LawProse Lesson #167: The evolution of “beg the question.”

LawProse Lesson #167: The evolution of “beg the question.”

The evolution of beg the question. Traditionally, this phrase means “to base a conclusion on an assumption that is as much in need of proof or demonstration as the conclusion itself.” The formal Latin name for this logical fallacy is petitio principii. The tenth edition of Black’s Law Dictionary (released last month) defines it on pp. 183–84: “to engage in the fallacious assumption that a premise is true despite the lack of any warrant for so assuming; esp., to make an argument in which the point to be proved is implicitly taken for granted.” In other words, an argument whose premise is also the conclusion: a circular argument. Here’s an example: “The defendant’s actions were illegal because he is charged with a crime.” In modern usage, however, some new meanings have all but crowded out the old sense, much to the dismay of staunch traditionalists. Beg the question is now commonly used to mean (1) “to invite or raise another question; esp., an obvious one”; or (2) “to evade or ignore an issue.” Surprisingly, the 11th edition of Merriam-Webster’s Collegiate Dictionary recognizes only these contemporary senses: beg the question. 1: To pass over or ignore a question by assuming it to be established or settled. 2: To elicit a question logically as a reaction or response <the quarterback’s injury begs the question of who will start in his place>. [Merriam-Webster’s Collegiate Dictionary 110 (11th ed. 2011).] But many sources still adhere to the traditional definition, shunning the modern uses. Here’s what some reputable sources say about the phrase:
  • Oxford English Dictionary (online edition, accessed June 12, 2014): “To take for granted the matter in dispute, to assume without proof.”
  • William A. Sabin, The Gregg Reference Manual § 1101, at 317 (10th ed. 2005): “This phrase is often used mistakenly to mean ‘to avoid answering a question’ or ‘to invite a question.’ Here is what it really means: ‘to assume as a fact the very thing you are trying to prove.’ The illustration most often cited is this: ‘Parallel lines never meet because they are parallel.'”
  • Allan M. Siegal & William G. Connolly, The New York Times Manual of Style and Usage 39 (1999): “[The phrase] does not mean pose the issue or avoid the issue. To beg the question is to assume the truth of the proposition one is trying to prove. The phrase is so often used loosely that it is likely to be misunderstood.”
  • Wilson Follett, Modern American Usage 228 (Erik Wensberg ed., rev. ed. 1998): “[The phrase is] not to be used when one has the feeling that the other’s argument is simply unfair or off the point. It means only: using as an argument some disguised form of the proposition in question . . . . A few illiterate speakers misuse the idiom for ask or raise the question . . . .”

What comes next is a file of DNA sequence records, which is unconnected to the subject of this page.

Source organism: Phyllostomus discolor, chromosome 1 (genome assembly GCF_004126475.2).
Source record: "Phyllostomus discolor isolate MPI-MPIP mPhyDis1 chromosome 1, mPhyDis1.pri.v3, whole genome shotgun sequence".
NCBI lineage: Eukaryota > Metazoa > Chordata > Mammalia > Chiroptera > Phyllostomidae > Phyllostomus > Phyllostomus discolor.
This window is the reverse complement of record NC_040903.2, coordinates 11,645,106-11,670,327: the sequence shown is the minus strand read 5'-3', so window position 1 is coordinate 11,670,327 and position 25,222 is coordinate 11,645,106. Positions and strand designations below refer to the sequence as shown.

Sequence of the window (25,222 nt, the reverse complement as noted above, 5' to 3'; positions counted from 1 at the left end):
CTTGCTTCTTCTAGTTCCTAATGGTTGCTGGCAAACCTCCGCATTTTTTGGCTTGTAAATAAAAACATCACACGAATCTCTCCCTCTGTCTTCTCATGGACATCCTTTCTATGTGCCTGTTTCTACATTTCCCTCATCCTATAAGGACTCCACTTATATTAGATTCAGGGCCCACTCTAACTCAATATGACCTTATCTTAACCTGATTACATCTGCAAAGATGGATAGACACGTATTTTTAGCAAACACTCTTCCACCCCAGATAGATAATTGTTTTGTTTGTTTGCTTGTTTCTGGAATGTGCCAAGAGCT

• R.W. Burchfield, The New Fowler’s Modern English Usage 101 (3d ed. 1996): “1. In strict use, the English equivalent of Latin petitio principii, used in logic to mean the ‘fallacy of founding a conclusion on a basis that as much needs to be proved as the conclusion itself.’ 2. In general use, the meaning is much more likely to be ‘to evade a difficulty’ or ‘to refrain from giving a straightforward answer.'”
  • Eric Partridge, Usage and Abusage 45 (Janet Whitcut ed. 1995): “[T]o assume the truth of something that cannot be taken for granted. The phrase does not correctly mean either ‘pose a question’ or ‘avoid giving a straight answer to it.'”
In Garner’s Modern American Usage, I rate the misuse of beg the question for evade the issue at Stage 3 on the Language-Change Index: in other words, it is commonplace among many well-educated people but still to be avoided in careful usage. I rate the misuse of beg the question for invite the follow-up question at Stage 4: that sense is virtually universal but is opposed on cogent grounds by a few linguistic stalwarts or die-hard snoots. (See Garner’s Modern American Usage 93–94 (3d ed. 2009)). It shouldn’t surprise you that my advice is to avoid the troubled phrase altogether if you want to be completely clear. If you want to say that something raises or invites a question, then say raise the question or invite the question. If you want to say that someone or something is “evading the issue,” then say evade the issue. If you want to explain that an argument is circular or not logical, then simply say it’s circular or illogical. Or if you’re a sesquipedalian pedant, accuse your interlocutor of petitio principii. And don’t beg anyone’s pardon. Thanks to Sam Black for suggesting this topic.

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